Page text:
The RLA Standards Committee meets once a month using WebEx. Information about these meetings and sign up instructions are available at the RLA website. You do not have to be a member of the RLA to participate. Many people have contributed to the direction of this committee, but it is primarily the product of its three co-chairs, Ron Lembke University of Nevada Paul Rupnow Andlor Logistics Systems Inc. and Ken Jacobsen InforMission Systems, LLC. A complete listing of the fields with definitions as well as the full text of the standard is available on the RLA website.

RL QR CODE FIELDS WITH DEFINITIONS

RL00 Manufacturer Name
RL01 Product Name
RL02 Model Number
RL03 Product Data Sheet
RL04 Date of Manufacture
RL05 Product Serial Number
RL06 Product Configuration
RL07 Product Support
RL08 Product Documentation
RL09 Phone Product Support
RL0A Warranty Terms
RL0B Length of Warranty
RL0C Warranty Registration
RL0D Extended warranty
RL0E Presale support
RL0F Manufacturer Web site
RL10 Accessory Products
RL11 Contain Hazardous Material?
RL12 Contain user data?
RL13 Disposal instructions
RL14 Flammable?
RL15 Types of plastic
RL16 Types of metals
RL17 Types of batteries
RL18 Printer cartridge type
MP10 Manufact. Proprietary Encrypted
MP1A Manufact. Proprietary Encrypted
MP1B Manufact. Proprietary Encrypted
MP1C Manufact. Proprietary Encrypted
MP1D Manufact. Proprietary Encrypted
RL1E RoHS
RL1F WEEE
RL20 FCC Certification level
RL21 FDA Certification level
RL22 CE Certification
RL23 Product UID for RFID
RL24 UID Validation (for RFID)
RL25 Earth911
RL26 EPEAT Level
RL27 Energy Star Rating
RL28 Energy Consumption (CEA R7.8)
GS129 UPC Code
GS12A GTIN Trade Item Number
GS12B GTIN-8 Trade Item Number
GS12C GTIN-12 Trade Item Number
GS12D GTIN-13 Trade Item Number
GS12E GTIN-14 Trade Item Number
GS12F GLN Global Location Number
GS130 GSCC Logistics Units
GS131 GSIN Grouping of Logitics Units
GS132 GINC Grouping of Logistic Units
GS133 GIAI Individual Asssets
GS134 GRAI Returnable Assets
GS135 GSRN Service Relationships
GS136 GDTI Document Types
GS137 GCN Coupons
GS138 GPID Component and Parts
RL39 Ideal Storage Temp Range
RL3A Refurbished Product Serial Number
RL3B Stored Original Serial Number



Examples Uses for Reverse Logistics QR codes
A data label would be created and attached to the product at the time a product is manufactured. Today’s labels can contain much more information than a simple bar code, for example a QR code can contain as much as 4000 characters. The use of these labels will enable not only product information like a simple bar code or serial number, but it can also include information to help a consumer find help and support or disposition or recycling information long after the product packaging has been discarded. Below are some examples of how the fields from the Reverse Logistics standards could be helpful after the product leaves the retail shelves.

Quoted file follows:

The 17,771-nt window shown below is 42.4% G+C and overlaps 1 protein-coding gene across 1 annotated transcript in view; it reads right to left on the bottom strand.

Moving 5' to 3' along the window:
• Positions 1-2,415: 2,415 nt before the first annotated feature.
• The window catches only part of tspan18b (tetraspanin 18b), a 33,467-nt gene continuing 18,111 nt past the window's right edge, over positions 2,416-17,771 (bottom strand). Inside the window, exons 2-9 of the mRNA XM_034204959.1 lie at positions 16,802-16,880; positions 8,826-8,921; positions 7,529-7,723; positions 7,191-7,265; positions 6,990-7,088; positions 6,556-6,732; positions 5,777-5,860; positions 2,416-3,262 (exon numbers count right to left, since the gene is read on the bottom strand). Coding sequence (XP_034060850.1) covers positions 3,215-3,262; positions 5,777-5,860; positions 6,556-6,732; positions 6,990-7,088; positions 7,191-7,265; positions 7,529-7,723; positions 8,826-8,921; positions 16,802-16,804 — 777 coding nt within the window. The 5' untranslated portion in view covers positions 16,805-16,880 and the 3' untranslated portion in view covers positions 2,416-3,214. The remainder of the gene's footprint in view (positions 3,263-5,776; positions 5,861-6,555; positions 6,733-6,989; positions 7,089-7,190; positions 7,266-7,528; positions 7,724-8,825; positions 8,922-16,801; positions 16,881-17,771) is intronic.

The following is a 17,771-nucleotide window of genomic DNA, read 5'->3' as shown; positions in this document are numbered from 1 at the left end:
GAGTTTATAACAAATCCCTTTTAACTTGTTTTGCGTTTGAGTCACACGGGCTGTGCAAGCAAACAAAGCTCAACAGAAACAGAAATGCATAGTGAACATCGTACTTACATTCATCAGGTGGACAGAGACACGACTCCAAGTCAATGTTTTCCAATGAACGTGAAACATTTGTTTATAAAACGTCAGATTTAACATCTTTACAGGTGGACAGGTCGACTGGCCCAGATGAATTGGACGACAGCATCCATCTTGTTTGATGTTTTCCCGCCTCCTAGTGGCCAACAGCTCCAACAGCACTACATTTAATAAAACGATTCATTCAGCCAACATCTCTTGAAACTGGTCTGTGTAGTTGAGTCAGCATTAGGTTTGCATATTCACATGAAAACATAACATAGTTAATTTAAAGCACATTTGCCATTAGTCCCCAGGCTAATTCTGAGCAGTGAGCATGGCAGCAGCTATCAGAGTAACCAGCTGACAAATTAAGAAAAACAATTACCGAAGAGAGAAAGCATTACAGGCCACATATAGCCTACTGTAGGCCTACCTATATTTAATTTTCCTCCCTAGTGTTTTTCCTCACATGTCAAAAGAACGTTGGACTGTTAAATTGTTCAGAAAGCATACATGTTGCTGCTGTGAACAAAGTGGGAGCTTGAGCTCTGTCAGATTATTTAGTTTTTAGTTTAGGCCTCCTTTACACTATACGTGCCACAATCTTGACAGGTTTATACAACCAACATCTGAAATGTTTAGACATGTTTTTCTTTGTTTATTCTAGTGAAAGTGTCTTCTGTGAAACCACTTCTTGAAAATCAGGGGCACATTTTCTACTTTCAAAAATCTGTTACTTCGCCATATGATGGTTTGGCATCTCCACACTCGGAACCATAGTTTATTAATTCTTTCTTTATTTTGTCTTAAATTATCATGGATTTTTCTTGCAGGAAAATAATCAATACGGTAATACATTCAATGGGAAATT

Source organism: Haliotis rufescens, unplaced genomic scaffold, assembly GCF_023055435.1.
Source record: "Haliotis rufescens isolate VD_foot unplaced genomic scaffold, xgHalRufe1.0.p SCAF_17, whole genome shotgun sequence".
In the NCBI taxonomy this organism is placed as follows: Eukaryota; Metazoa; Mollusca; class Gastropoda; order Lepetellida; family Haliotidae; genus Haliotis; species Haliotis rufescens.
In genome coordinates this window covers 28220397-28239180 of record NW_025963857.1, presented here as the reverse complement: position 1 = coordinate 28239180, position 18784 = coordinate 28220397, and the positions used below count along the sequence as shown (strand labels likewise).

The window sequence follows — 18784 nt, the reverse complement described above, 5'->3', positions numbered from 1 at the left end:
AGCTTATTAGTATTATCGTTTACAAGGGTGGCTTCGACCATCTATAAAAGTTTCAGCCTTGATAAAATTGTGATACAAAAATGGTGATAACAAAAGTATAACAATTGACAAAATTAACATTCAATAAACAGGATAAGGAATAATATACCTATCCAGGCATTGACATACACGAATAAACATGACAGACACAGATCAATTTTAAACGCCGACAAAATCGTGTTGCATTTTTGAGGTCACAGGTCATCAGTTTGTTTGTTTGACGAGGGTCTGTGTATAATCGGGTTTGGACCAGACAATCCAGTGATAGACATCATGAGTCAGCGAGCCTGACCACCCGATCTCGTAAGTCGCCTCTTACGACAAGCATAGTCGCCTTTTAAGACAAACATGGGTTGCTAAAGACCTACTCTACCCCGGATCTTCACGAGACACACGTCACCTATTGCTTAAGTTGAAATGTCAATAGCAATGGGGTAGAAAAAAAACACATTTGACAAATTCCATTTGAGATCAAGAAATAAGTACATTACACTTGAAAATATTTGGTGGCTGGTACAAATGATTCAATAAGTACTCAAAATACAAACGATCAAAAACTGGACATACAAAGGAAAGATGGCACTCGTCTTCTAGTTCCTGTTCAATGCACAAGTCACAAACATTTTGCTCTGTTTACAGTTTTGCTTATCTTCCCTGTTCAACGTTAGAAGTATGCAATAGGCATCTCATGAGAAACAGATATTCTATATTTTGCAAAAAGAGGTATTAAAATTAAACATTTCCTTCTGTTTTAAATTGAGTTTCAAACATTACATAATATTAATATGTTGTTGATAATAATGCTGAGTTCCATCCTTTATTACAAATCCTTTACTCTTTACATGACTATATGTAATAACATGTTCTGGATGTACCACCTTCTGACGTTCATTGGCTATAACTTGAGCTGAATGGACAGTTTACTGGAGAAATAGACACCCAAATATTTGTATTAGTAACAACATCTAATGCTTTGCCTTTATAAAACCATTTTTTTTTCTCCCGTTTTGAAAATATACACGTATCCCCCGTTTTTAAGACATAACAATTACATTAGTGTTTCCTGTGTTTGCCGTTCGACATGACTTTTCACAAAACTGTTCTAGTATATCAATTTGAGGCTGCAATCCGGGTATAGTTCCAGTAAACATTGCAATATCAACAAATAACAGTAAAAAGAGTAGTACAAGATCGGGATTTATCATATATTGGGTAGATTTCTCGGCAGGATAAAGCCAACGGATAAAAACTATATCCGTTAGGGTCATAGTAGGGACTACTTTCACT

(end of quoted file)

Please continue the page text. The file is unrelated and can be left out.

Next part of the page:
Consumer
1. Warranty and support help - part number, serial number, manufacturer, warranty period, warranty support link, extended warranty link
2. End of Life - part number, manufacturer, recycle support link, materials list, hazardous materials, disposal instructions, even if the manufacturer is no longer in business
3. Create a Retail Return RMA to Retailer (to complement omni-channel service) - scan QR code, scan Retailer receipt
4. Create a warranty RMA to manufacturer - scan code for warranty data, item, serial number
5. Register the product for warranty

Retailer Processing
1. at Retail display - QR code can help consumer with purchase data or support data or warranty data or extended warranty data or even recycle requirements (am i buying green?)
2. at Returns counter - items that should be in the box

Reverse Logistics Returns Processing
1. Basic - Part Number or UPC code, serial number (2 codes in one scan)
2. Warranty entitlement - Part number, manufacturer, serial number, manufacture date (help with warranty validation), location of manufacturing (country of origin)
3. Configuration info - part number, serial number, configuration (2 TB Hard drive, 16 GB RAM)
4. Included parts - printer cartridge, cables, power supply

Manufacturer
1. Support - links to a web support URL
2. Warranty - warranty period, product manufacture date, links to web support URL
3. Extended Warranty - links to web information to obtain extended warranty
4. Product identification - product/model numbers, UPC code, serial numbers (s) all in one scan code
RLM
Mr. Jacobsen is the Vice President of Business Development for Connexus: a silicon valley software startup focused on warranty management. He was responsible for the creation of the InfraRed Data Association (IrDA) and for the establishment of the PCMCIA. He has provided technology brokering services for HP, Toshiba, and Lockheed. He was part of the Pocket Intelligence Program at SRI, International and has been involved in numerous startups. Most recently, he was a Director of the Global Software Entrepreneurial Training Program at Oulu University in Finland.